With this age group, I very rarely use tables for this type of program. All of our tables are adult-sized, which makes it more difficult for the kids to work without sitting on their knees in the chairs. Our other problem is that the parents will take the chairs so they can sit next to their child and we just don't have enough table space for both parents and children. Instead, we roll a giant sheet of roll paper across the floor.
By doing this, the space is more fluid so parents can sit next to their kids. We also have parents who have multiple young children. By working on the floor, a car seat or stroller can be right next to them too.
Each space has everything that the child will need in order to complete the craft, minus the crayons. We put those down the center of the paper in containers, which also encourages the kids to put them back when done. If I have the ability, I put everything needed for each craft on a separate pile. Today we did two crafts and you can see two piles above.
While I like kids to use their imagination and encourage it, sometimes the parents really want examples. My way to do this is to make color copies of my example and spread them out on the brown roll paper. This way they can use the examples if they want or ignore them if they don't.
If you do crafts with kids, I really recommend being on Pinterest. I cannot sing its praises enough and feel that it was created especially for children's librarians! Today's crafts both came from Pinterest, although they didn't include directions or patterns. I am including patterns for both.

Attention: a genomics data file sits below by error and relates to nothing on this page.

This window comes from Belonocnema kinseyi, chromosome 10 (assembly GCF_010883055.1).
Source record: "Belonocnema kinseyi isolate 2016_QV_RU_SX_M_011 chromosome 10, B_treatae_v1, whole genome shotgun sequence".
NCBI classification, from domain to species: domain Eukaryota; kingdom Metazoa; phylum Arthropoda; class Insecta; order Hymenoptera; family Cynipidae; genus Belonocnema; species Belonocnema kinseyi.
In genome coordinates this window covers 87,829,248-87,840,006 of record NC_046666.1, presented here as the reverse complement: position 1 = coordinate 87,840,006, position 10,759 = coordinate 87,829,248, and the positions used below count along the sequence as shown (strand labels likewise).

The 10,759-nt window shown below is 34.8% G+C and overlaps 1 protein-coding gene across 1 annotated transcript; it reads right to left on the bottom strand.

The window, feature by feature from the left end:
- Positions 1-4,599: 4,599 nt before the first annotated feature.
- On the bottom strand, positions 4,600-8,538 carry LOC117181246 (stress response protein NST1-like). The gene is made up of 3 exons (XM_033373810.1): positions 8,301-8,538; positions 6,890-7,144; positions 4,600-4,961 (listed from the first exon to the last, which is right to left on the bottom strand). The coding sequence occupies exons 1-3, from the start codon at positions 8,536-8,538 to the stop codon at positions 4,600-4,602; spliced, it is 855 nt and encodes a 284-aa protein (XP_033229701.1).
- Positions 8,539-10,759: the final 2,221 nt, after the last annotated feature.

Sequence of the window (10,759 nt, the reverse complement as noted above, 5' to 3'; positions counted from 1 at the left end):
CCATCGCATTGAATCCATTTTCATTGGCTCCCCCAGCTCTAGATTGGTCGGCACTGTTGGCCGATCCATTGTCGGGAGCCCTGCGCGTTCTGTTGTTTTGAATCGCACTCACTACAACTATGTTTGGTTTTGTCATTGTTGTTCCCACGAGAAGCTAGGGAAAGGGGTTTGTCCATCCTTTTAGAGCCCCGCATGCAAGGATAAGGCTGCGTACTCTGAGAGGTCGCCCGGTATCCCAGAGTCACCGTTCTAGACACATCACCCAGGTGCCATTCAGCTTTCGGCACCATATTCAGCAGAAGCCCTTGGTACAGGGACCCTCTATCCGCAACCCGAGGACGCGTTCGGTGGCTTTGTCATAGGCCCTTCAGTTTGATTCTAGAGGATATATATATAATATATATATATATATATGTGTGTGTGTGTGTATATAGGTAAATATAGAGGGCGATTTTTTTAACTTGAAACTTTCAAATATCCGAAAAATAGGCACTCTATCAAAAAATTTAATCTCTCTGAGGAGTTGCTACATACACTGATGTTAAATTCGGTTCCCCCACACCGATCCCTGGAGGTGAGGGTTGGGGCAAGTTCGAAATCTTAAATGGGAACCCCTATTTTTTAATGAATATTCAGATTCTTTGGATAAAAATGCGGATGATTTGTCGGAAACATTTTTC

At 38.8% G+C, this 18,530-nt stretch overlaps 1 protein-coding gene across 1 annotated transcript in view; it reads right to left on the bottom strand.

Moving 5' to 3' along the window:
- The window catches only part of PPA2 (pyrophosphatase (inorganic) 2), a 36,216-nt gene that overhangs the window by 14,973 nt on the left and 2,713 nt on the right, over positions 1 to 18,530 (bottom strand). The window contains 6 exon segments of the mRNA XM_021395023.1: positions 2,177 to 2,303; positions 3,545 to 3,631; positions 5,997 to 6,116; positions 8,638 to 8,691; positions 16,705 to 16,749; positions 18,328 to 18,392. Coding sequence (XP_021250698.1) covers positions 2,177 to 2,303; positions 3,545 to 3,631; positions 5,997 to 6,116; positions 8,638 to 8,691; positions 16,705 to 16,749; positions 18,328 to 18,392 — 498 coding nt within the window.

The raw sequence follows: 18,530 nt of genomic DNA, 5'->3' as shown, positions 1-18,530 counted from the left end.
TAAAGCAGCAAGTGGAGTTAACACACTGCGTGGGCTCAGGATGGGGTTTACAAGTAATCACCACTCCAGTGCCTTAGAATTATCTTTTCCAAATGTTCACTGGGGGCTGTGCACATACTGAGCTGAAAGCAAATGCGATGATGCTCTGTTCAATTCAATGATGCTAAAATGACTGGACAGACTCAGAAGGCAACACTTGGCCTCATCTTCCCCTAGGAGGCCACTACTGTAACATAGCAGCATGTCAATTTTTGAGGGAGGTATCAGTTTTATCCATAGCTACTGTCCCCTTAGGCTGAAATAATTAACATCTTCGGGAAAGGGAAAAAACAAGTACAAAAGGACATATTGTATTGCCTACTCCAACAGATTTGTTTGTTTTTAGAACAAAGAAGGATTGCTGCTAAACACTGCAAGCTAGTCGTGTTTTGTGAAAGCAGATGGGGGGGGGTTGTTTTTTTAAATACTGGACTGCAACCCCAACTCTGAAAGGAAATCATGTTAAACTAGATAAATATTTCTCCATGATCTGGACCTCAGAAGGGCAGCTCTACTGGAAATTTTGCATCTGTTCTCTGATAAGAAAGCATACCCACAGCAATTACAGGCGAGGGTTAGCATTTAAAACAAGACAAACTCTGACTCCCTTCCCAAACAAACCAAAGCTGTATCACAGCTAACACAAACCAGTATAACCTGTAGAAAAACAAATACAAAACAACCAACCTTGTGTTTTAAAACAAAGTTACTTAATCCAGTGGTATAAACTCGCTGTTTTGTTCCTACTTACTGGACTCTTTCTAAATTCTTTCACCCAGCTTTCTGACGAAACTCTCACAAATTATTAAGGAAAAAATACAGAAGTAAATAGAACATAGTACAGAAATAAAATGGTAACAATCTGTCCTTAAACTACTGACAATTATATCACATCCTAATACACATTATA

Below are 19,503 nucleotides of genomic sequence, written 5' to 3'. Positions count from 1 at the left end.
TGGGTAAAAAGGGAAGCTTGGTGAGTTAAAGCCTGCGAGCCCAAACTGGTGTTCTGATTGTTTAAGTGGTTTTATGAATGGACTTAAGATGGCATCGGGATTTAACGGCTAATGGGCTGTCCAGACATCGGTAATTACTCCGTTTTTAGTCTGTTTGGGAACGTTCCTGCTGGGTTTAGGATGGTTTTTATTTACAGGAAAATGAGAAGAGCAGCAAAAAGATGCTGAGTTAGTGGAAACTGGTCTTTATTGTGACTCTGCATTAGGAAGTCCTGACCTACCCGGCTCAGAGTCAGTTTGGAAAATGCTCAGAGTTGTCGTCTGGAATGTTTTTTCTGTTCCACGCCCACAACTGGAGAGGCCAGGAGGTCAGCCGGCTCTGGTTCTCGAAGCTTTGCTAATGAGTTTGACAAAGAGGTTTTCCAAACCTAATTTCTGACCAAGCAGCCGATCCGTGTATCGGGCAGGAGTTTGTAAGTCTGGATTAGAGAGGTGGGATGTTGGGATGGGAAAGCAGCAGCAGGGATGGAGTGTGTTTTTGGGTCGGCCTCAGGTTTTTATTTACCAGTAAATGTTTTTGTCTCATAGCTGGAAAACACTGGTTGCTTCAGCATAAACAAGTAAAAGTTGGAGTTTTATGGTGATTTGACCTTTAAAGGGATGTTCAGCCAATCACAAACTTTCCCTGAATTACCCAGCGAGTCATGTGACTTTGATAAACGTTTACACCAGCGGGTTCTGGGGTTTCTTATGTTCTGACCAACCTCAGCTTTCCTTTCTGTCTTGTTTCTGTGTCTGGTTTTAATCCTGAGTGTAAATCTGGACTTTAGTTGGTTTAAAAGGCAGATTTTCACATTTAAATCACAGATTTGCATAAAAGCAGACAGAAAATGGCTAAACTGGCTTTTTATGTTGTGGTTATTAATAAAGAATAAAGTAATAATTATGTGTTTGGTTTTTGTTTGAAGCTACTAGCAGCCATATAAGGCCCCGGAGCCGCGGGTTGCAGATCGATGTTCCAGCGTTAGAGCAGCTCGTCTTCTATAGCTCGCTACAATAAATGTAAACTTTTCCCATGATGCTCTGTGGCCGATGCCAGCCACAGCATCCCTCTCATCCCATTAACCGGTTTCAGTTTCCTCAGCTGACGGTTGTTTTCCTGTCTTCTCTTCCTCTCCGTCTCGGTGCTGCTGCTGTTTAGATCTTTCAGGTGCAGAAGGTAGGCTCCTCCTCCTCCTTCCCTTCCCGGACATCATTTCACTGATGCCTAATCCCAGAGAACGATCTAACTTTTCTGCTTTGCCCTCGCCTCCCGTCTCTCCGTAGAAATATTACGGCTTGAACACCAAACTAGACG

Our dinosaur paper bag puppet (aka Spot-o-saurus) came from Reading is Fundamental. I created a pattern here if you would like to make your own. We used construction paper for the pieces, sticker eyes for the eyes, and crayons to draw the two dots for the nose. I like to include some sort of puppet as they encourage imaginative play. Many of the kids were seen after the program talking with their puppets in the children's area.
This idea came from Oriental Trading. If you would like to use my pattern for the parts, it is included here. We used colored copy paper to cut the parts, sticker eyes for the eyes, and a crayon for the mouth. I like this craft because there are multiple body parts which gives you many chances to talk with toddlers about where things go. Some examples include:
- Where are your eyes? Where should we put the dinosaur's eyes?
- What shape is your mouth? What color is your mouth? What color/shape are you going to use for your dinosaur?
- Should his feet go by his head? How about on top of his belly? How about down at the bottom?